Dealings continue at Nevada Legislature in battle to fund ESAs

Updated May 26, 2017 - 3:28 pm

In an effort to ensure their priority bills avoid the veto hammer, Democrats likely must approve a program they abhor.

Nevada’s education savings account program sits in limbo as Democrats and Republicans try to find middle ground on funding with days remaining in the 2017 legislative session. Democrats have the majority in both the Assembly and Senate, but not the two-thirds supermajority needed to override a veto.

Sources with knowledge of the negotiations say they expect Democrats to settle on an ESA funding measure of $20 million to $30 million — a fraction of the $60 million Gov. Brian Sandoval requested. And they say the program will likely have a more restrictive application system, something akin to a sliding scale based on family income rather than the current open-application process.

GOP caucus leaders have indicated the governor is willing to press on the throat of the issue to make sure his landmark program gets funded.

“We are not leaving until that happens, ” Senate Minority Whip Scott Hammond, R-Las Vegas, told Nevada Newsmakers in a recent interview.

Republicans have threatened to vote against any budget that doesn’t include funding for the program.

“No ESA funding … No Budget,” Senate Minority Leader Sen. Michael Roberson said in January.

But to get funding, Sandoval will likely have to sign off on Democratic priorities such as minimum wage, workers’ rights and criminal justice reform.

Sandoval said both Assembly Speaker Jason Frierson and Senate Majority Leader Aaron Ford have been willing to work with him to amend measures they want passed so he will consider signing them into law.

“This has been an ongoing conversation on a variety of issues,” he said. “Nothing happens in a vacuum.”

With 10 days remaining in the Legislature, time for dealing is dwindling. And how those deals play out over the final days is anyone’s guess.

Negotiations

Created in 2015, the ESA program would give parents a portion of the state per-pupil funding allow parents to spend that money on private or religious school tuition. The state Supreme Court ruled the program is legal, but funding cannot come out of the state’s public education budget.

Democrats have uniformly opposed the program, saying they disagree with using public tax money to pay for private schools.

“I do think it’s inappropriate to ask for public money on the one hand and not want to comply with our anti-discrimination laws on the other hand,” Ford said in a hearing Thursday about an amended bill to exempt private schools from anti-bullying training.

But Ford may have to approve an ESA funding plan so Sandoval does not veto Democratic priorities.

For most of the session, the two sides could not have been further apart on a deal. But as the Legislature nears its finale, the sides inch closer to a deal.

In March, Ford vowed that Senate Bill 359, to fund education savings accounts, would not be heard. But state Sen. Joyce Woodhouse, D-Henderson, who leads the finance committee, told reporters this month that the governor’s funding bill — identical to SB 359 — would get a hearing.

Sandoval also appears to softening on some issues.

One of Ford’s top priorities has been raising minimum wage from $7.25 an hour up to $11 or $12 depending on if the employer offers health insurance. Sandoval has repeatedly stated his opposition to any increase, but he told The Associated Press last week that for the first time in his seven years in office, he will consider raising the minimum.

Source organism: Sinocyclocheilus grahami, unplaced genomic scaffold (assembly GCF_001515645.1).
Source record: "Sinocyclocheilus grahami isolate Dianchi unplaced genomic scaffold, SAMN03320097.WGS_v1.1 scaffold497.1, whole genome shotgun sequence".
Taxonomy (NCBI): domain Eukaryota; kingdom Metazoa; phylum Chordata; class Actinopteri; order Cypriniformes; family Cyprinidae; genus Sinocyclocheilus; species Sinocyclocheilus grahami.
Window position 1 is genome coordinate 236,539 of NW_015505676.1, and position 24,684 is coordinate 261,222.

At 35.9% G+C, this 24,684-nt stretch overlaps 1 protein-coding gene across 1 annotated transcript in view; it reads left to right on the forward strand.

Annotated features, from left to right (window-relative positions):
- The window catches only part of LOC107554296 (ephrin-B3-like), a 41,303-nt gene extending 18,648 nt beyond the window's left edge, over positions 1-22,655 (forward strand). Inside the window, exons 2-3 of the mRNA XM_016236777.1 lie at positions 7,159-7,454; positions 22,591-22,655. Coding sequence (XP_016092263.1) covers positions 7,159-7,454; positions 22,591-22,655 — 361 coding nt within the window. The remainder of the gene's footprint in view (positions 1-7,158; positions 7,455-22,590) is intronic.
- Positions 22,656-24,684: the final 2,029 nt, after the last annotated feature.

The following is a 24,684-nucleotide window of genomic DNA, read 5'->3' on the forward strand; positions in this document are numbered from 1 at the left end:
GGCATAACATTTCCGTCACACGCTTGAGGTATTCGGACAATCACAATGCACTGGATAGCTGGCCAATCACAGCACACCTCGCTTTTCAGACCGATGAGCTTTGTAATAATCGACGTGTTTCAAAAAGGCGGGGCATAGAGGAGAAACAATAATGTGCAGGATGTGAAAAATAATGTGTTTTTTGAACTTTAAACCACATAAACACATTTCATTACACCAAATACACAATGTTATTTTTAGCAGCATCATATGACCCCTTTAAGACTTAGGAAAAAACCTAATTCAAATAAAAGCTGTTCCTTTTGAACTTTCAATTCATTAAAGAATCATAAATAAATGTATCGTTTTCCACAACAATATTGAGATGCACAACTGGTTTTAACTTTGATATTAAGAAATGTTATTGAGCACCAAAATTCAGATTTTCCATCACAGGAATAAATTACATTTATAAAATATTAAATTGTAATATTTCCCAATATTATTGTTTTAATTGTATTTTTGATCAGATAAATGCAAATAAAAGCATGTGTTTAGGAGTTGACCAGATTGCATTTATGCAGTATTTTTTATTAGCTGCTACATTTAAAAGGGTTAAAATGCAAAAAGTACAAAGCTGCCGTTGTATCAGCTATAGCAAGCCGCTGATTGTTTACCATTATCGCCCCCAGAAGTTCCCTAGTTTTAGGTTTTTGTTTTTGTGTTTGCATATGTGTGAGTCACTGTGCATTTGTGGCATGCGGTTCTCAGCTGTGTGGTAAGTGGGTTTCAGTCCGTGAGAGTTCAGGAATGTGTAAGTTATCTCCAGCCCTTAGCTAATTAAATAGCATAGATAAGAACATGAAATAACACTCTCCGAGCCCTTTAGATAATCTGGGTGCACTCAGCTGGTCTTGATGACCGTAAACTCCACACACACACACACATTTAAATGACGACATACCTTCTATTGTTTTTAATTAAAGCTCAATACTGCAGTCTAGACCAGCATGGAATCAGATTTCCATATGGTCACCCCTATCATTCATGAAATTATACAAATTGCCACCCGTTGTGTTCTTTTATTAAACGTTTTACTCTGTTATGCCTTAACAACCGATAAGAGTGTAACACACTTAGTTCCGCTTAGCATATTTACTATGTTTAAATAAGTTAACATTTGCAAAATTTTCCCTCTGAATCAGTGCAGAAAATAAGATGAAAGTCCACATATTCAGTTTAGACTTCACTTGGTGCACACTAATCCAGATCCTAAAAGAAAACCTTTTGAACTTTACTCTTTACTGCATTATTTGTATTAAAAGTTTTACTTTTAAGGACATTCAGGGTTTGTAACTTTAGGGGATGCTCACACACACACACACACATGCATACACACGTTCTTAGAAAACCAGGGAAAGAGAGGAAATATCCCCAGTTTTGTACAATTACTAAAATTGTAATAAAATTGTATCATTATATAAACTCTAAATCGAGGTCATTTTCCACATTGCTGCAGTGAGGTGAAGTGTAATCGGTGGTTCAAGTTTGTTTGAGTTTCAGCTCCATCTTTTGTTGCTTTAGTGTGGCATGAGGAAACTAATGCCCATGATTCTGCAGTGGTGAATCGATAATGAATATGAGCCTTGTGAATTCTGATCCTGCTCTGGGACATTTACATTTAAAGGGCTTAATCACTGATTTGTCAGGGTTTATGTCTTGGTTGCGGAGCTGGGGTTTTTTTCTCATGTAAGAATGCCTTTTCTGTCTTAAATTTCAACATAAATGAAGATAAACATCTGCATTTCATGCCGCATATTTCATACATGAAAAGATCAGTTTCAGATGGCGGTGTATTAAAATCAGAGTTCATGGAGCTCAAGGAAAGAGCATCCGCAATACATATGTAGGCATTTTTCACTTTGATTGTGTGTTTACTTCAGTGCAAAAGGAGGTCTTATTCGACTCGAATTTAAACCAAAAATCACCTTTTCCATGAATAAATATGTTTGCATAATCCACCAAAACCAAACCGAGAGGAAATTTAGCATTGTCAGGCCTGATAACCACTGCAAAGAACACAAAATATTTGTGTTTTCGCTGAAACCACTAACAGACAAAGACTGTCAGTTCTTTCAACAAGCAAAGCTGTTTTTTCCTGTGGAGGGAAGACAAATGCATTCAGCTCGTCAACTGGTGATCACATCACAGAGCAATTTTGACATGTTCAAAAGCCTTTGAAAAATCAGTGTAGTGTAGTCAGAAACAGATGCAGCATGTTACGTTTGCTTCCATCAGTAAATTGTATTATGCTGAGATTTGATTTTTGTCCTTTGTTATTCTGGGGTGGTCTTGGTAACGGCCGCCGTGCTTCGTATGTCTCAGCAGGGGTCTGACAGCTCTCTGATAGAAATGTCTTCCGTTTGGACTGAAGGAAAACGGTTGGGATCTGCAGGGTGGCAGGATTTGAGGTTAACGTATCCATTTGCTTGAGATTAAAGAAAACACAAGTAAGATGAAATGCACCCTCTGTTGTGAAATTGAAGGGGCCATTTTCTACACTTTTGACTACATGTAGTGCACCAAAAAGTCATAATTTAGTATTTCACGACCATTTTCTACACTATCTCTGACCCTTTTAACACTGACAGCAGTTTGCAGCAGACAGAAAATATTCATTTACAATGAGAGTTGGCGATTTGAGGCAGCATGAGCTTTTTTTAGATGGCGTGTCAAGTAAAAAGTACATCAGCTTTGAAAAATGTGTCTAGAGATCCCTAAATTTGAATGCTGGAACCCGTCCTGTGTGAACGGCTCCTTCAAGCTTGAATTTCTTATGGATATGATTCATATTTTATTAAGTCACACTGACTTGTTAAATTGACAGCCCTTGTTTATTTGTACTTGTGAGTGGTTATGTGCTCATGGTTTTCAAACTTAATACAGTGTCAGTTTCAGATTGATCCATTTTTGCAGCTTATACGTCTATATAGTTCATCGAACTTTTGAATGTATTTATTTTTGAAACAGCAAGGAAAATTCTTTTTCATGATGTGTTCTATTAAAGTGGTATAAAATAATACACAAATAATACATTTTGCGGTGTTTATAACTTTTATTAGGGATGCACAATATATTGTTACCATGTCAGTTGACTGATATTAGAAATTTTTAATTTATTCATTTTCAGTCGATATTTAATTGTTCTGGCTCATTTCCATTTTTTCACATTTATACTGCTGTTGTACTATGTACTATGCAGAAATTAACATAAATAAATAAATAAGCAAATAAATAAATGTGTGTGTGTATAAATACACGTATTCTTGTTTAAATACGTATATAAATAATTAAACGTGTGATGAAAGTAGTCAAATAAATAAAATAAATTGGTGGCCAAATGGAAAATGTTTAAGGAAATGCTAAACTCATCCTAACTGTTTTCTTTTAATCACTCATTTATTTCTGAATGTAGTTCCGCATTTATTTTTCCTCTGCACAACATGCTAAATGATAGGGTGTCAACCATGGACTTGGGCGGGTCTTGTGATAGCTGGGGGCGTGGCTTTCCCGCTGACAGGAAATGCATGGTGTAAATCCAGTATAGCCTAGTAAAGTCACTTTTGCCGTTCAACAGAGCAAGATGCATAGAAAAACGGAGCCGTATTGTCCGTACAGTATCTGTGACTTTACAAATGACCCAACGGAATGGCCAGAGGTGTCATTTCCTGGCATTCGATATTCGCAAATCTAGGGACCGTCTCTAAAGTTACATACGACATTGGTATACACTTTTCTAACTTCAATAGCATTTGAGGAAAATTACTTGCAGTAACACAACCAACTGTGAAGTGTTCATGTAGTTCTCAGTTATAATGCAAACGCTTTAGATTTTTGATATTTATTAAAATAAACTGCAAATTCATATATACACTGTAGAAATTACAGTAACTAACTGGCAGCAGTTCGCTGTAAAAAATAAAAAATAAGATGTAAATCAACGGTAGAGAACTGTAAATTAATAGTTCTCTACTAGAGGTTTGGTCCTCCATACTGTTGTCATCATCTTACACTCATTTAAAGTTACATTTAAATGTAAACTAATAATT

Sandoval also said he is working with Frierson, D-Las Vegas, on a bill that would restore voting rights to felons.

Last-ditch campaigns

Lawmakers may be working towards a deal, but advocates on either side of the ESA fight are gearing up for a bitter political fight to end the legislative session.

The political arm for the American Federation for Children has run digital ads throughout the session promoting ESAs. And digital video ads from the group are planned to run next week featuring testimonials supporting the program.

The Nevada State Education Association, the state’s teachers union, has mailed fliers throughout the session trying to sway public opinion against the program.

What happens next

Both houses suspended their procedural rules for the Legislature’s final weeks, which is not uncommon at the end of a session. Bill hearings no longer have to be posted before they can be heard.

That means an ESA funding bill, be it Sandoval’s Senate Bill 506 or a yet-to-be-seen emergency bill, could be brought up at anytime, heard and voted on at an instant’s notice.

That likely won’t happen until that compromise is reached and Republicans know they have enough votes to pass the bill. And getting the Democratic votes needed to pass an ESA funding bill could be difficult.

In the Senate, two non-Republicans would need to vote for it. State Sen. Patricia Farley, now an independent, voted for the ESAs in 2015 as a Republican. The road in the Assembly might be bumpier. Republicans will need to flip seven Democrats and keep every Republican on board.

Denise Lasher, a senior adviser with American Federation for Children spent two days in Carson City with a group of Southern Nevadan pastors lobbying Democrats for their support.

Some Democrats openly shared their distaste for ESAs, Lasher said, but she believes a few Democrats might be coming around to the idea.

“I was really impressed that so many of them were going to keep an open mind on it,” Lasher said. “They didn’t say “No, absolutely not.’”

Sean Whaley contributed to this report. Contact Colton Lochhead at clochhead@reviewjournal.com or 702-383-4638. Follow @ColtonLochhead on Twitter.

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